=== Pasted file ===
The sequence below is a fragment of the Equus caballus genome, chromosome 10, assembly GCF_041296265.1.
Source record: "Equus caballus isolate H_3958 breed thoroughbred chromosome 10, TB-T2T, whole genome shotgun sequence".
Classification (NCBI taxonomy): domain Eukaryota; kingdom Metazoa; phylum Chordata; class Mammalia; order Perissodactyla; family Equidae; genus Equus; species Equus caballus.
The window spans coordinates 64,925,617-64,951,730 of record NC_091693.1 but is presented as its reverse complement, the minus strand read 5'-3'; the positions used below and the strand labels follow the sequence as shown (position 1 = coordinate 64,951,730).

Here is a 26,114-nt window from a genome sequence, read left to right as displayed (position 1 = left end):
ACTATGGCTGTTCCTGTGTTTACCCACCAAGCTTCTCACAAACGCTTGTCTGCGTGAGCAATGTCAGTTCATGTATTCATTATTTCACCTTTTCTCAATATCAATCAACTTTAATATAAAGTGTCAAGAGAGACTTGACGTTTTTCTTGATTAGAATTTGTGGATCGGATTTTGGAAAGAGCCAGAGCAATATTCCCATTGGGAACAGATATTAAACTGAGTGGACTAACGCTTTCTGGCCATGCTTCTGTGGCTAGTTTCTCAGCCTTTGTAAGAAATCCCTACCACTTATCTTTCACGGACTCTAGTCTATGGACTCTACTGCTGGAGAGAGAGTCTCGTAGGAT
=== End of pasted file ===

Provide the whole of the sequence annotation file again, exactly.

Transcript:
The sequence below is a fragment of the Equus caballus genome, chromosome 10, assembly GCF_041296265.1.
Source record: "Equus caballus isolate H_3958 breed thoroughbred chromosome 10, TB-T2T, whole genome shotgun sequence".
Classification (NCBI taxonomy): domain Eukaryota; kingdom Metazoa; phylum Chordata; class Mammalia; order Perissodactyla; family Equidae; genus Equus; species Equus caballus.
The window spans coordinates 64,925,617-64,951,730 of record NC_091693.1 but is presented as its reverse complement, the minus strand read 5'-3'; the positions used below and the strand labels follow the sequence as shown (position 1 = coordinate 64,951,730).

Here is a 26,114-nt window from a genome sequence, read left to right as displayed (position 1 = left end):
ACTATGGCTGTTCCTGTGTTTACCCACCAAGCTTCTCACAAACGCTTGTCTGCGTGAGCAATGTCAGTTCATGTATTCATTATTTCACCTTTTCTCAATATCAATCAACTTTAATATAAAGTGTCAAGAGAGACTTGACGTTTTTCTTGATTAGAATTTGTGGATCGGATTTTGGAAAGAGCCAGAGCAATATTCCCATTGGGAACAGATATTAAACTGAGTGGACTAACGCTTTCTGGCCATGCTTCTGTGGCTAGTTTCTCAGCCTTTGTAAGAAATCCCTACCACTTATCTTTCACGGACTCTAGTCTATGGACTCTACTGCTGGAGAGAGAGTCTCGTAGGAT